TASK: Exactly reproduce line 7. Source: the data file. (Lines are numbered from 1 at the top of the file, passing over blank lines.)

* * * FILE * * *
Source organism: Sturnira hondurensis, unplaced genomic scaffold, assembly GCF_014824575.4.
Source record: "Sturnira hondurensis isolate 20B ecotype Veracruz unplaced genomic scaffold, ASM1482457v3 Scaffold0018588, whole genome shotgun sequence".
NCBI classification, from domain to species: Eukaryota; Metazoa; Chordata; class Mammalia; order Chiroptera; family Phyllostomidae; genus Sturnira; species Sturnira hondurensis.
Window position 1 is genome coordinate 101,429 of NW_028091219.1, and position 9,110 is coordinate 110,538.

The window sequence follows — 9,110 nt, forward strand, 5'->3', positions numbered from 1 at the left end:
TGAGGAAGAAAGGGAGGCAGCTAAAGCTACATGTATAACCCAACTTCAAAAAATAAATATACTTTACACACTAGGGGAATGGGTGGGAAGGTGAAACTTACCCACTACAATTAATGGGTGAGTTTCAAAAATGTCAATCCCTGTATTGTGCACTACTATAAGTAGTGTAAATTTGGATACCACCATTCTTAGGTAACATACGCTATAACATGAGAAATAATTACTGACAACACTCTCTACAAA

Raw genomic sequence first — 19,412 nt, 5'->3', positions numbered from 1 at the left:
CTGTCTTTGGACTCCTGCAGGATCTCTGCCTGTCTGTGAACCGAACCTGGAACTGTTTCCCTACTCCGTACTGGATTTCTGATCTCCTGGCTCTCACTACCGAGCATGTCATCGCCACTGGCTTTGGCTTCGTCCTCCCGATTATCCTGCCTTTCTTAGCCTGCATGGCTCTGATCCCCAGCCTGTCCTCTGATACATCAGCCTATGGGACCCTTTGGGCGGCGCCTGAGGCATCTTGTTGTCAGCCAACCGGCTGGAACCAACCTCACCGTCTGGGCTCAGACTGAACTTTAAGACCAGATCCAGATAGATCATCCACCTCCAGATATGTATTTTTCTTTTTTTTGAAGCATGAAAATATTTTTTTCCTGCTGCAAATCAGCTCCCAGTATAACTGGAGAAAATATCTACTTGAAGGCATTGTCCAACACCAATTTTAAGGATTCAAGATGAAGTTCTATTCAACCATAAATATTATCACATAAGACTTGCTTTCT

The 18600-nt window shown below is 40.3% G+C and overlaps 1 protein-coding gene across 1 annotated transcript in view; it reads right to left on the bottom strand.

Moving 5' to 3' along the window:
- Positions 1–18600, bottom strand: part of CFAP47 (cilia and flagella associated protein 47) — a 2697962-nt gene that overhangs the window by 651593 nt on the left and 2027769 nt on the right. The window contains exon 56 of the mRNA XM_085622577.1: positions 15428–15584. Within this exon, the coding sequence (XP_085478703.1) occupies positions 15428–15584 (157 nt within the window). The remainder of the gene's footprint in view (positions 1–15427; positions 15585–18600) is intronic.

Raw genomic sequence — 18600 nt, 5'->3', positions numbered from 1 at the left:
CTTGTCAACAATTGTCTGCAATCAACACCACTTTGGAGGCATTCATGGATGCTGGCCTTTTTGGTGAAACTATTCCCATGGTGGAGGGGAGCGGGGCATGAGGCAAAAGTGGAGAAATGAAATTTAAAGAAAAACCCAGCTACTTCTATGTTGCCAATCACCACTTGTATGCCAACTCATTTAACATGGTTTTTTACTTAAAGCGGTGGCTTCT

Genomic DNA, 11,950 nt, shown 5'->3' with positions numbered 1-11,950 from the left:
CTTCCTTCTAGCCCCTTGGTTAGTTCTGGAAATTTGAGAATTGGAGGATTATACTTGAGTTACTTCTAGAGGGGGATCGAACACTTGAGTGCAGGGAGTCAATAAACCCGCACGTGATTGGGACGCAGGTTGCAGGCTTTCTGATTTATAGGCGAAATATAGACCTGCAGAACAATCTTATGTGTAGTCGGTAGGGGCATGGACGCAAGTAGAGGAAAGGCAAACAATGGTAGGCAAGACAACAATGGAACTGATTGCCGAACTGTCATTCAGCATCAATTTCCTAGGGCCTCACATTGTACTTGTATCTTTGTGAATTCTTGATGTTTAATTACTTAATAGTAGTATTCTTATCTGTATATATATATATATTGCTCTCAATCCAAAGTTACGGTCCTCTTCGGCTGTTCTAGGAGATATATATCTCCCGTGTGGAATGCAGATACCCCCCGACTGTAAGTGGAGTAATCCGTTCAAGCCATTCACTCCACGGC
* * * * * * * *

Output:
Raw genomic sequence first — 19,412 nt, 5'->3', positions numbered from 1 at the left: